Young Reader Review: The Force Awakens: Finn’s Story

The Force Awakens: Finn's Story

-Spoiler Review-

Set in the same vein as Rey’s Story, a young reader’s adaptation of The Force Awakens which showed the events of the film through Rey’s eyes, released earlier this year, comes Finn’s Story. Jesse Holland re-tells the narrative of The Force Awakens through Finn’s eyes, maybe one of the most undeveloped points of the view in the Sequel Trilogy so far. Is there enough worth gleaning from Finn’s eyes to justify another retreading of the film?

Before coming into this book, I had realized that Finn has been, so far, tragically underdeveloped in the canon. With Rey, we’ve already received her story as mentioned above, but we also read a story featuring her in Before the Awakening. Not only that, but The Force Awakens is really her story above anybody else’s. Though Poe had little screen time in the film, we’ve read his story in Before the Awakening, and read his new ongoing comic book series. Though we’ve also received a story featuring Finn in Before the Awakening, his story seems bare to me compared to the rest. I was excited that this book would give us more time with the stormtrooper-turned-hero. On most points, I was not disappointed with this new book.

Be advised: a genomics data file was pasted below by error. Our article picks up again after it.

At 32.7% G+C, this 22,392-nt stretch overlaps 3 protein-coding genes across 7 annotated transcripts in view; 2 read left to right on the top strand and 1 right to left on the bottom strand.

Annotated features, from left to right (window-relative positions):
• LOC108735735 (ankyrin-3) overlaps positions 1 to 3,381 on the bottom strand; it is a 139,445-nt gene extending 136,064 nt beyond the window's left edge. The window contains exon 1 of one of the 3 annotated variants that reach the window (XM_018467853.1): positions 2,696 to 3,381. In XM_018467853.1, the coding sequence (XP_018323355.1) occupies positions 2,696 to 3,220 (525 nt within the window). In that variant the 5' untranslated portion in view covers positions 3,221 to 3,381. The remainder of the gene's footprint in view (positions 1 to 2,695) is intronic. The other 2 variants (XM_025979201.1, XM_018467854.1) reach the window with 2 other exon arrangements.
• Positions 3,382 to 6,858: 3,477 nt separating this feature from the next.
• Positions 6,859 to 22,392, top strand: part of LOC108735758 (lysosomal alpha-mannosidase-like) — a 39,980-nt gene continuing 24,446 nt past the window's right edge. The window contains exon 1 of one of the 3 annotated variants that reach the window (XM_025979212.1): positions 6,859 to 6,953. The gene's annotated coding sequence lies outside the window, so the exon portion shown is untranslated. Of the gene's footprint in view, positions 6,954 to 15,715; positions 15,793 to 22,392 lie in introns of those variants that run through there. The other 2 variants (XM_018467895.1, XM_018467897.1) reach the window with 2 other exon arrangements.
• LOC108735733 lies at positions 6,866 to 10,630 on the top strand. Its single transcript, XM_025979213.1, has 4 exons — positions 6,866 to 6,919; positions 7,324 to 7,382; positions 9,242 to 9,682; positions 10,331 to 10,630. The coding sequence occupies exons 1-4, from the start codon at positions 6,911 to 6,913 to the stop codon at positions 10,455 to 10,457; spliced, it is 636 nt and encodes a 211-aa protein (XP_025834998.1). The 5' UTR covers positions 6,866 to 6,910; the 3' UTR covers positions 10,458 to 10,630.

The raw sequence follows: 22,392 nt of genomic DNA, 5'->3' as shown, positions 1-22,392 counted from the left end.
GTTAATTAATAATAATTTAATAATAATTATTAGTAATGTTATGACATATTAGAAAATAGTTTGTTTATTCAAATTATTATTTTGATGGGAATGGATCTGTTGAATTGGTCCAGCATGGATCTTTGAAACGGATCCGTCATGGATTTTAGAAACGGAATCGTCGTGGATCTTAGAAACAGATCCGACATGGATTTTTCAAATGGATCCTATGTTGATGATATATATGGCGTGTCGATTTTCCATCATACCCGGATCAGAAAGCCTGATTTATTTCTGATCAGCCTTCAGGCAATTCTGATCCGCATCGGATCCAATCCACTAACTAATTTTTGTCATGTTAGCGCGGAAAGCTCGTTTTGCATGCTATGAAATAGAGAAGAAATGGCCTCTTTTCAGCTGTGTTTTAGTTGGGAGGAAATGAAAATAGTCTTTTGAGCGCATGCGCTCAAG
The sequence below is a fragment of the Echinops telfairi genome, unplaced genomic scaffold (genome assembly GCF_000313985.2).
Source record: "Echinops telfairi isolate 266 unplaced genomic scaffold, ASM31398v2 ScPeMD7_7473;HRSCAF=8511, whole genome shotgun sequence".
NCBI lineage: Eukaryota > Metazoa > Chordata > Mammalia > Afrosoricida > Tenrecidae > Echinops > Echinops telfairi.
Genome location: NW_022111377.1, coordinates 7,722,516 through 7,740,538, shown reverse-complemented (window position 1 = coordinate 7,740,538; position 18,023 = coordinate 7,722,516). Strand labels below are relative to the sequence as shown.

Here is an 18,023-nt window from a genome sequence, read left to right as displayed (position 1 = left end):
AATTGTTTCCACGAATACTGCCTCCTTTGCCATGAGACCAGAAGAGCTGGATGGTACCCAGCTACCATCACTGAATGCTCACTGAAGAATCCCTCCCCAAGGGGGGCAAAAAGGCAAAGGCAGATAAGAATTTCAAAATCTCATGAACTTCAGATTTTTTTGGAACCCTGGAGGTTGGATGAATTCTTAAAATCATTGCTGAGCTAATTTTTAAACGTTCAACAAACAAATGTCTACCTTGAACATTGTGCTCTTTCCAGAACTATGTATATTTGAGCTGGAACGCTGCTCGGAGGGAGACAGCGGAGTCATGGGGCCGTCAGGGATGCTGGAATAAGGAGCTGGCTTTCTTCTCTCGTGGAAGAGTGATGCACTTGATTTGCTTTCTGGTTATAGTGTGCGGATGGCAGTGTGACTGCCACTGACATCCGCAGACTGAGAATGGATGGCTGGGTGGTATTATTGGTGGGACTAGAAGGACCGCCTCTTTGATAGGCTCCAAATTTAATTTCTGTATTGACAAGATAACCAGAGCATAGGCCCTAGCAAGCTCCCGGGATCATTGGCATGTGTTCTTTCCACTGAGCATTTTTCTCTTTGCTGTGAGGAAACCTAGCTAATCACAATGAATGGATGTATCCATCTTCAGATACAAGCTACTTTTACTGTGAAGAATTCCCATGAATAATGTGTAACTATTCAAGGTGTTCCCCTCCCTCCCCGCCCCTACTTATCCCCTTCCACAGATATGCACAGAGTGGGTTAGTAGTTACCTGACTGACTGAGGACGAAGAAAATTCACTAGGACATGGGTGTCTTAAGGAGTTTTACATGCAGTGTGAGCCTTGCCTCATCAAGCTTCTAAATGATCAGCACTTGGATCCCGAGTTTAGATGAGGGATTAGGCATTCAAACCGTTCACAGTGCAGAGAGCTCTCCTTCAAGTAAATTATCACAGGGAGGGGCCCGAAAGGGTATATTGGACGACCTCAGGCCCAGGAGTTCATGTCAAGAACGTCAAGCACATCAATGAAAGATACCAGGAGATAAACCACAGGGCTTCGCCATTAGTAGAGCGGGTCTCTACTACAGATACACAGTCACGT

The book, surprisingly, opens at the ending of Finn’s story in Before the Awakening rather than starting at the beginning of the film. This was extremely well done: not only did it catch me off guard, but it also set up the emotional power of Finn’s story. We’re re-introduced to the FN-Squad, the four stormtroopers who accompanied Finn in the First Order. Readers unfamiliar with Before the Awakening are shown his squadmates and given a bit of their backstory: FN-2000, or Zeroes, FN-2199, or Nines, and FN-2003, or Slip. Most of us who follow everything from the galaxy far, far away closely already knew that Finn faced Nines on Takodana and that Slip was the trooper killed on Jakku. Regardless, this extended introduction served as a great reminder for us and a great learning point for new readers. This introduction also, albeit briefly, gave a synopsis of Finn’s first non-combat mission. Sent to Pressy’s Trumble to settle a labor dispute, Finn’s squad was called upon to murder a group of striking miners rather than come to terms with their demands for better living and working conditions. This is the beginning of Finn’s turn. Rather than go too far into this story, I recommend checking out our review of the book itself.